Distraction – the good, the bad and the necessary

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Distraction

I’ve been thinking about the power of distraction a lot lately – not the everyday type of distraction (the ‘ I need to distract myself in case I eat that cake’ type of distraction) – I mean the type of distraction that takes you off course for a long while.   At the moment I’m feeling distracted because work has been slow and I’ve been trying to fill my time – I’ve fallen into the trap of pure distraction, flitting from one thing to another (usually email and social media) in a bid to be and feel busy.  I’ve started to see that this type of distraction could easily just be another term for procrastination, it’s pretty much the same only instead of doing nothing I’m doing lots of something that leads to nothing.

The other thing I’ve noticed is that distraction is really really tiring, It’s like being on edge all the time. The constant flitting from one thing to another means that I find it hard to concentrate for any length of time on anything, I’m tired, my brain is tired, it’s a flitting brain that needs to stop.

However there is another side of this longer term distraction – where it works to keep us safe. I’ve had a couple of counselling clients recently who have been very distracted – both facing a bereavement and yet both finding so many other things to do and talk about – rather than thinking or talking about the deeper stuff.  At first I found this frustrating, like we weren’t getting anywhere, but of course this is a core part of their coping, of surviving and physically being able to function. This has become a valuable and necessary use of distraction.

There is a time where distraction stops working, where the bigger picture takes over and we need to face up to what is and isn’t working anymore – the rock bottom of distraction.  I don’t know how or when this happens – whether it’s self realisation or life just gets better again.  The only thing I do know is that recognising the signs of long term distraction and asking why this is happening – is a very good question and a very difficult one to answer.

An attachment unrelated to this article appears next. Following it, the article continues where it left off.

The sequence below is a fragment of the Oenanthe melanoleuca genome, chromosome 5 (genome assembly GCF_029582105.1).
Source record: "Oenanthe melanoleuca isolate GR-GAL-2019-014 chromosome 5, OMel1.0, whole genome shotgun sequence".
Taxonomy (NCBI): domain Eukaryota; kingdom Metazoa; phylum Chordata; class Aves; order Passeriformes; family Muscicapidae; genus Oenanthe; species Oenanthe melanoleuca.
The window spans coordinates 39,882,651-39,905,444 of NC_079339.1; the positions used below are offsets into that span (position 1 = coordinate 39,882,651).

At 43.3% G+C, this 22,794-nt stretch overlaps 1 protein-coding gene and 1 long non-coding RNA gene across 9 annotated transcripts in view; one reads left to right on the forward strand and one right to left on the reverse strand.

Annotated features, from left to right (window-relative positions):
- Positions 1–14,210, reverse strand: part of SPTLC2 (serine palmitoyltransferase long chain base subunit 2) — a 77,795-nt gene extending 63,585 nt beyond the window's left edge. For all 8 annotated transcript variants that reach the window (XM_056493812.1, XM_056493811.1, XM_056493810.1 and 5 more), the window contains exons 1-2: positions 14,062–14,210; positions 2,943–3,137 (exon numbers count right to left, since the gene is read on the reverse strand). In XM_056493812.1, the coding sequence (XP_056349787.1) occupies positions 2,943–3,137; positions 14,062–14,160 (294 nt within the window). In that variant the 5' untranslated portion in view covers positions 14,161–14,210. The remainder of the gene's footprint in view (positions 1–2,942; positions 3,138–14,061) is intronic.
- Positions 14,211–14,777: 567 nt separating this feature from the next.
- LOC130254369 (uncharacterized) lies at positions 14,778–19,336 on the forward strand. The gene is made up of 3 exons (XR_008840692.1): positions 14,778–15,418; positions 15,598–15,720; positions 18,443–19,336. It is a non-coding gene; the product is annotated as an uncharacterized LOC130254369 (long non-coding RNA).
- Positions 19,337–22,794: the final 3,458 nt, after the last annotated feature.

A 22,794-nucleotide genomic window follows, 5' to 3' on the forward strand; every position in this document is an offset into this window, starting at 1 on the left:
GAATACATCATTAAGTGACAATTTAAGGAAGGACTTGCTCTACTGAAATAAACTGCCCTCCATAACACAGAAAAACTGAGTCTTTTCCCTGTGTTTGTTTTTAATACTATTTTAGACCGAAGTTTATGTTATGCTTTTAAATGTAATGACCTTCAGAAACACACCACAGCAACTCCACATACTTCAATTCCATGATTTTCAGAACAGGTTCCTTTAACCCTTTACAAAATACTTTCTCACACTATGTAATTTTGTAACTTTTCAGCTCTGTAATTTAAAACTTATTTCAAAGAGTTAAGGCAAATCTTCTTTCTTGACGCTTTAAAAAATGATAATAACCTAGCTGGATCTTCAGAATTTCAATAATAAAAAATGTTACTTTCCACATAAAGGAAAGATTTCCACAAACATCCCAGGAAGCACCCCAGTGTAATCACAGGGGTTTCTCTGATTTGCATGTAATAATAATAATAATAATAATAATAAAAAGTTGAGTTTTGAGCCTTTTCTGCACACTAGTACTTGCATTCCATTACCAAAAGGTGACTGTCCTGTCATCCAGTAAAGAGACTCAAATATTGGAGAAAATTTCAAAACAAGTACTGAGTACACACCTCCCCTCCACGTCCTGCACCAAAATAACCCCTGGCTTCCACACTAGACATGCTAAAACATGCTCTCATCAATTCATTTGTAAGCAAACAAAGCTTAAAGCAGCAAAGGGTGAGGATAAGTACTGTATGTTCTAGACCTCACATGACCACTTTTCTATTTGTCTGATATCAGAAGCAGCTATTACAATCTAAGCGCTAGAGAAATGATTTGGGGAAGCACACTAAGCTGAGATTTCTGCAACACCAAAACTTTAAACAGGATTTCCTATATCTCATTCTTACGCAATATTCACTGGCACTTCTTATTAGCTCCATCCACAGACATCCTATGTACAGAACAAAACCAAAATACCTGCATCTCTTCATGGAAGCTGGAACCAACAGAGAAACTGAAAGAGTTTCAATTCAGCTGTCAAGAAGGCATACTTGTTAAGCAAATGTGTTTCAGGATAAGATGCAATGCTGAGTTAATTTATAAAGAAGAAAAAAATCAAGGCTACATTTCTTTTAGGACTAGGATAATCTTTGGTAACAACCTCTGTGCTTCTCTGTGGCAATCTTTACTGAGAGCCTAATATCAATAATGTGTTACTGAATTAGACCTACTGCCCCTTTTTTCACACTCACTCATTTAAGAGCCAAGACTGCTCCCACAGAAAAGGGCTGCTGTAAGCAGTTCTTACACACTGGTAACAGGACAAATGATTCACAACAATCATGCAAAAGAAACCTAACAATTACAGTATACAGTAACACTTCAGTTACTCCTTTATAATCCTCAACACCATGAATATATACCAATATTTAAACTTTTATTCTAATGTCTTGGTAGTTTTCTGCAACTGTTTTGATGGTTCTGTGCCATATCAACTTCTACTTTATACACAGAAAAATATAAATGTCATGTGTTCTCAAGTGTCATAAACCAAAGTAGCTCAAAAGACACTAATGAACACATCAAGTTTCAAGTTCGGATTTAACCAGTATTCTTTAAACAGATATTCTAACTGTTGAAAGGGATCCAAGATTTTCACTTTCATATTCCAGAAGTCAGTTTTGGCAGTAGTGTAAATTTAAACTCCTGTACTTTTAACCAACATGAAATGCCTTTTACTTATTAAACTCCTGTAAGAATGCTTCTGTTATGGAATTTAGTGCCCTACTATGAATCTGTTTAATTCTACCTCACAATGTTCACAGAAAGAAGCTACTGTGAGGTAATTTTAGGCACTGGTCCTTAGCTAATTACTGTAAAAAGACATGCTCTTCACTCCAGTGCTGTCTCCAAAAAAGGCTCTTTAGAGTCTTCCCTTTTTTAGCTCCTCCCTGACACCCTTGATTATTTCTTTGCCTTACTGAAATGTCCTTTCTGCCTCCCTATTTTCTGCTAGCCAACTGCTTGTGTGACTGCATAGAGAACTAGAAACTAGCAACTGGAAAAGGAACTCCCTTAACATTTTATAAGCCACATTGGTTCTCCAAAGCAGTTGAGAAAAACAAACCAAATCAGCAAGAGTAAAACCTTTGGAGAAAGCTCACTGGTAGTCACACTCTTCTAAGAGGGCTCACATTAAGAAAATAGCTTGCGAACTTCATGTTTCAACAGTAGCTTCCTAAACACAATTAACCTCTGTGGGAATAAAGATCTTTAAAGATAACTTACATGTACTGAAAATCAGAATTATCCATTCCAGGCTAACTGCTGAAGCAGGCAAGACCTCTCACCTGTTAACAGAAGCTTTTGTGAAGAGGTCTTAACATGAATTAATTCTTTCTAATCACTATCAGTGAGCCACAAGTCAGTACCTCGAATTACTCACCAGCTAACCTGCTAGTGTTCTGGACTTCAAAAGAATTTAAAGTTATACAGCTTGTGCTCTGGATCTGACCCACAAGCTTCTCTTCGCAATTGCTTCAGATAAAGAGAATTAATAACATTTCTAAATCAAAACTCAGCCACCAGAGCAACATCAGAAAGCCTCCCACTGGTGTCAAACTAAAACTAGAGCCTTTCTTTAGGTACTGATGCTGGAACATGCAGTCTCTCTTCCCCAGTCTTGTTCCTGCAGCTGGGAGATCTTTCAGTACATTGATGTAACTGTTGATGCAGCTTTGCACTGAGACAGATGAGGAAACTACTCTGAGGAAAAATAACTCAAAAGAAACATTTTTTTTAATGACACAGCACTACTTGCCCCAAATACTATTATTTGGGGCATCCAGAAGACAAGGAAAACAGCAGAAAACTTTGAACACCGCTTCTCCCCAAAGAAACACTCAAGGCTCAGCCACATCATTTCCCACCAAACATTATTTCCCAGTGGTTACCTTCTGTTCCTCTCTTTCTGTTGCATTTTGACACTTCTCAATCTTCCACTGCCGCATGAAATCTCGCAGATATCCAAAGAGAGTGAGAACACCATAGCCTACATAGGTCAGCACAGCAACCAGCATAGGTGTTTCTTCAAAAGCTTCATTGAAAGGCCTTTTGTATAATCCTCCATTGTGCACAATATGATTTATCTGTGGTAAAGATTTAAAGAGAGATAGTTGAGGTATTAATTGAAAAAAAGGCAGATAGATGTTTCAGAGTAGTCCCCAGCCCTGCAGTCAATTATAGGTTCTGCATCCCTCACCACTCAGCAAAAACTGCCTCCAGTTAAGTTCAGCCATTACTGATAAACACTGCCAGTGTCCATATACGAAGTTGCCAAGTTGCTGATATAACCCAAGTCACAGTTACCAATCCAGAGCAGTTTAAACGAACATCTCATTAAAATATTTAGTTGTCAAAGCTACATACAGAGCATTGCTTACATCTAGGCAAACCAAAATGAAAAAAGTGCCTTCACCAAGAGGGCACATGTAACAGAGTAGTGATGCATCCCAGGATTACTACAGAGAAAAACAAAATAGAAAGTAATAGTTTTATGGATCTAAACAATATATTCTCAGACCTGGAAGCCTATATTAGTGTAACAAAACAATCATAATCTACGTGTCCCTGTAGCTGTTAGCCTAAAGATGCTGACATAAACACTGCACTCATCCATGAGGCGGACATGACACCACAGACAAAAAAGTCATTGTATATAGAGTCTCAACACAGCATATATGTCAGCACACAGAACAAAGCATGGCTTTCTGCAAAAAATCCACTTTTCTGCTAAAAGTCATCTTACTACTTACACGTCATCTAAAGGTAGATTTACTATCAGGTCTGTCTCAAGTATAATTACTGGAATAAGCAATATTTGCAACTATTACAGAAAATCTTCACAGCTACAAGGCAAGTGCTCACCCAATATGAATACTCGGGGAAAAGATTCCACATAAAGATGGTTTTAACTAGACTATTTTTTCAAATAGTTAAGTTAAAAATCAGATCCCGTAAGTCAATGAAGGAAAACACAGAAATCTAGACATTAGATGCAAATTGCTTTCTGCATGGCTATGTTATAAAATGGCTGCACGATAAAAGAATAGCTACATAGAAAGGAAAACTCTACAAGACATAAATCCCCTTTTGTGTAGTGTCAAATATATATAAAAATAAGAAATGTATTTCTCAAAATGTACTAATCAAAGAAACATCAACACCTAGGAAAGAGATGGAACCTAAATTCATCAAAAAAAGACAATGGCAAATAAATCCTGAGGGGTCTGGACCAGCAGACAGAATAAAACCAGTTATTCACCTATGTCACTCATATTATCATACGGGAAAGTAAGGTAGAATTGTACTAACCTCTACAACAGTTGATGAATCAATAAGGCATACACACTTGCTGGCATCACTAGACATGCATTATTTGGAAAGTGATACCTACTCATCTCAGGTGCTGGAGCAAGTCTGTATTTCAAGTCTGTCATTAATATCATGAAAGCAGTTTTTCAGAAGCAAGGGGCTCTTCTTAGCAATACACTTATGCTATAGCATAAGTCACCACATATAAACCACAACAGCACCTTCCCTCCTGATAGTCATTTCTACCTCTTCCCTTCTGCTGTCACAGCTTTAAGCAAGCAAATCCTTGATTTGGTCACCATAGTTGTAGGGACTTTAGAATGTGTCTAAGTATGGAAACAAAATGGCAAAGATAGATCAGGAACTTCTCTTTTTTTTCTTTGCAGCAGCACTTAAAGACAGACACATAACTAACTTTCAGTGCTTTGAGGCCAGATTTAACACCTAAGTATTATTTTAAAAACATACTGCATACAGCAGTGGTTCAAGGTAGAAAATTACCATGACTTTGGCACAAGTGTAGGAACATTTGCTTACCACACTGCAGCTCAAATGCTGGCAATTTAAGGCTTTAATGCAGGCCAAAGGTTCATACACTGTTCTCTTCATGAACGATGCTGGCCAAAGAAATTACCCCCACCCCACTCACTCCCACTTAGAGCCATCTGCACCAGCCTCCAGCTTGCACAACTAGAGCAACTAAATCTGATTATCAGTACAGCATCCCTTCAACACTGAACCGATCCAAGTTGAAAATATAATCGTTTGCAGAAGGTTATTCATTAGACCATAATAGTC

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Distractions – procrastination or normal life?

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Orty pier

I was reading an article about the danger of distractions and how, if you get distracted from a task, it can take an average of 23 minutes and 15 seconds to get back to the task.  This was an article about working productively, so more about the everyday work distractions (email/colleagues/facebook etc).  But what if you find yourself distracted away from normal life in general, for more than a few minutes or hours or days.  Let’s say hypothetically that you were all set to head toward some goal or other and then you find that you have been distracted by some unknown force and pulled off course for around a year with no sign of said goals being started, let alone achieved.  What on earth do you do then?  And what does this mean?

This is what I’m pondering at the moment. In a month I’ll be 51 – it seems I was only worrying about 50 a few days ago. Time is ticking away and I don’t feel any closer to being more productive, making a difference to the world, finding my purpose or in fact channelling my time toward any other worthy life enhancing groundbreaking direction.

When I hit 50 I was going to be someone, but it seems I’ve been a bit slow off the mark. Is my distraction a sign that I’ve been lazy, have lost my mojo, picked the wrong goals or just been derailed by life events?  Or should I give up worrying, drop the life enhancement theme and just get on with normal life?  I really need to find out so I’ve bought some more books – ‘What Matters Most: Living a More Considered Life’ and ‘Finding Meaning in the Second Half of Life’ – hopefully I’ll have read them before I’m 52.